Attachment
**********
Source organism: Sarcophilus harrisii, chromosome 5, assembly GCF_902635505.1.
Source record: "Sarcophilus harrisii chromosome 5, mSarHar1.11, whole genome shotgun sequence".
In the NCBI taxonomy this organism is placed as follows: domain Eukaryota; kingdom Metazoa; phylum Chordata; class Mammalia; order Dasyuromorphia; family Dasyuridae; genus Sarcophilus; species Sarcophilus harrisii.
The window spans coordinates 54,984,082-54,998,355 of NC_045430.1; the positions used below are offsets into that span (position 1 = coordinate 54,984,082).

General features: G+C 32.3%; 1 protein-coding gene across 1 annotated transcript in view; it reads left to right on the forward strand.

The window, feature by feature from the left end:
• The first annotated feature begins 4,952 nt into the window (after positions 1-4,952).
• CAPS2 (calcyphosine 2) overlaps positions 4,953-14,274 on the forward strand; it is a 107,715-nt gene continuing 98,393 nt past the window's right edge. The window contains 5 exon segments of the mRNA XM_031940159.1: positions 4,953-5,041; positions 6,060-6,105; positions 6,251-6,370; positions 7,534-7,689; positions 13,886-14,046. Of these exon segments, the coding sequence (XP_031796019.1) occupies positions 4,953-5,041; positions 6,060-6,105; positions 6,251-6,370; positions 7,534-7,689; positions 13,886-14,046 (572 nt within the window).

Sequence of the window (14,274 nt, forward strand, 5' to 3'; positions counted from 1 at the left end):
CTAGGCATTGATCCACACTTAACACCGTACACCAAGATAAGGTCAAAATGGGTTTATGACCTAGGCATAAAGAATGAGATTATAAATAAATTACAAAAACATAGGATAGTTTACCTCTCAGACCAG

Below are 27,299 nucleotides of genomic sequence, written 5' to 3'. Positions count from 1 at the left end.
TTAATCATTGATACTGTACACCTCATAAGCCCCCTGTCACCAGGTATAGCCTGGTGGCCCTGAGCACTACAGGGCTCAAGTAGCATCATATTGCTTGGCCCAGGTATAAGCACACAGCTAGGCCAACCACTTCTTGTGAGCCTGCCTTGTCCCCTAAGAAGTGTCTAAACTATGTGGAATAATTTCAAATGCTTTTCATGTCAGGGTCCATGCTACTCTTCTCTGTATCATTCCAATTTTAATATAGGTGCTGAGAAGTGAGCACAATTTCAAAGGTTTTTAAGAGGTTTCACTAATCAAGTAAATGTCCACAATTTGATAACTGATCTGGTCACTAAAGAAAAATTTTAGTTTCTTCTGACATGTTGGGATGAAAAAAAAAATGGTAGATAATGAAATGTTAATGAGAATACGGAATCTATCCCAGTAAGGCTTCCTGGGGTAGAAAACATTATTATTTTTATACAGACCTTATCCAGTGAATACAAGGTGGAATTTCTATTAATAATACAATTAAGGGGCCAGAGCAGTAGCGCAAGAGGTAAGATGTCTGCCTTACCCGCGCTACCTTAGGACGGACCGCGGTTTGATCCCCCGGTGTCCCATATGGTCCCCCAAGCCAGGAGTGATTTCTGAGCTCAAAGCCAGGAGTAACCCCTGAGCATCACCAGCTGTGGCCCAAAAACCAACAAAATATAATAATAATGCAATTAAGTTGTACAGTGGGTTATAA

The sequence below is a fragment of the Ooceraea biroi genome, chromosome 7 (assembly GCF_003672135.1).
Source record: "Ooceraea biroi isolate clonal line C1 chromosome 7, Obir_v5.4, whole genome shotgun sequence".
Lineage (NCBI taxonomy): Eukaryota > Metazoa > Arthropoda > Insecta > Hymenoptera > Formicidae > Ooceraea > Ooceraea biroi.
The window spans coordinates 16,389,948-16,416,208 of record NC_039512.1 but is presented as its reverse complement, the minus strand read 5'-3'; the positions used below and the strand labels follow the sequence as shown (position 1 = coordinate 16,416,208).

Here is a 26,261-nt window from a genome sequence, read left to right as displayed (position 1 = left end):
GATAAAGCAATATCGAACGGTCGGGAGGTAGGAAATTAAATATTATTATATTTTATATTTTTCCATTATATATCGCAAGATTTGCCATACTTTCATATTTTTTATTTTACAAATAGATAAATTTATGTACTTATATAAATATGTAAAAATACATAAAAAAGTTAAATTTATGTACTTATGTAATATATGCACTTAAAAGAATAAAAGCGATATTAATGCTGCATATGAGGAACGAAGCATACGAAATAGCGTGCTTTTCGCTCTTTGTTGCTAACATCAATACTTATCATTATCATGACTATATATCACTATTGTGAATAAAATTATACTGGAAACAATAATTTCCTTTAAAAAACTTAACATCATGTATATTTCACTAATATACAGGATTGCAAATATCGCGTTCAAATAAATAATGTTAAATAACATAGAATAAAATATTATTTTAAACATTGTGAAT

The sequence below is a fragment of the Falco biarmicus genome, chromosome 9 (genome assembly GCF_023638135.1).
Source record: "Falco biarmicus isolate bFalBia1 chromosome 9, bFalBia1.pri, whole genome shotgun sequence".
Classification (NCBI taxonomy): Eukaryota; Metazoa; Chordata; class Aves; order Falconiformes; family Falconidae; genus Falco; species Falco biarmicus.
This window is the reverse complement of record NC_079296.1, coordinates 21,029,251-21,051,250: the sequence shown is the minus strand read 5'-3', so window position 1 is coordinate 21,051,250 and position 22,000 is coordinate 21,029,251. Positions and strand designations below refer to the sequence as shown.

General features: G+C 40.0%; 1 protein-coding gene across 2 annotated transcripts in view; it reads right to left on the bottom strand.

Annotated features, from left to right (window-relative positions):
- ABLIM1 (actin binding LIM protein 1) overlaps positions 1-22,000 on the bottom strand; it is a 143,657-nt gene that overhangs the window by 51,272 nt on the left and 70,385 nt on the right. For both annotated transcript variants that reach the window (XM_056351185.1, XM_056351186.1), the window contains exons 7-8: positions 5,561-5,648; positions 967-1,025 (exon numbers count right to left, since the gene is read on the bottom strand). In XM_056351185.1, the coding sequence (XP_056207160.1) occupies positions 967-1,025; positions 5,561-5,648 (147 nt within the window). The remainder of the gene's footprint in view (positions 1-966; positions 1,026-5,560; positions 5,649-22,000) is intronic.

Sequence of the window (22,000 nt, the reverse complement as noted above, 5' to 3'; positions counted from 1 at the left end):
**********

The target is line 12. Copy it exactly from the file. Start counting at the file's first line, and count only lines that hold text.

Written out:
TTAATCATTGATACTGTACACCTCATAAGCCCCCTGTCACCAGGTATAGCCTGGTGGCCCTGAGCACTACAGGGCTCAAGTAGCATCATATTGCTTGGCCCAGGTATAAGCACACAGCTAGGCCAACCACTTCTTGTGAGCCTGCCTTGTCCCCTAAGAAGTGTCTAAACTATGTGGAATAATTTCAAATGCTTTTCATGTCAGGGTCCATGCTACTCTTCTCTGTATCATTCCAATTTTAATATAGGTGCTGAGAAGTGAGCACAATTTCAAAGGTTTTTAAGAGGTTTCACTAATCAAGTAAATGTCCACAATTTGATAACTGATCTGGTCACTAAAGAAAAATTTTAGTTTCTTCTGACATGTTGGGATGAAAAAAAAAATGGTAGATAATGAAATGTTAATGAGAATACGGAATCTATCCCAGTAAGGCTTCCTGGGGTAGAAAACATTATTATTTTTATACAGACCTTATCCAGTGAATACAAGGTGGAATTTCTATTAATAATACAATTAAGGGGCCAGAGCAGTAGCGCAAGAGGTAAGATGTCTGCCTTACCCGCGCTACCTTAGGACGGACCGCGGTTTGATCCCCCGGTGTCCCATATGGTCCCCCAAGCCAGGAGTGATTTCTGAGCTCAAAGCCAGGAGTAACCCCTGAGCATCACCAGCTGTGGCCCAAAAACCAACAAAATATAATAATAATGCAATTAAGTTGTACAGTGGGTTATAA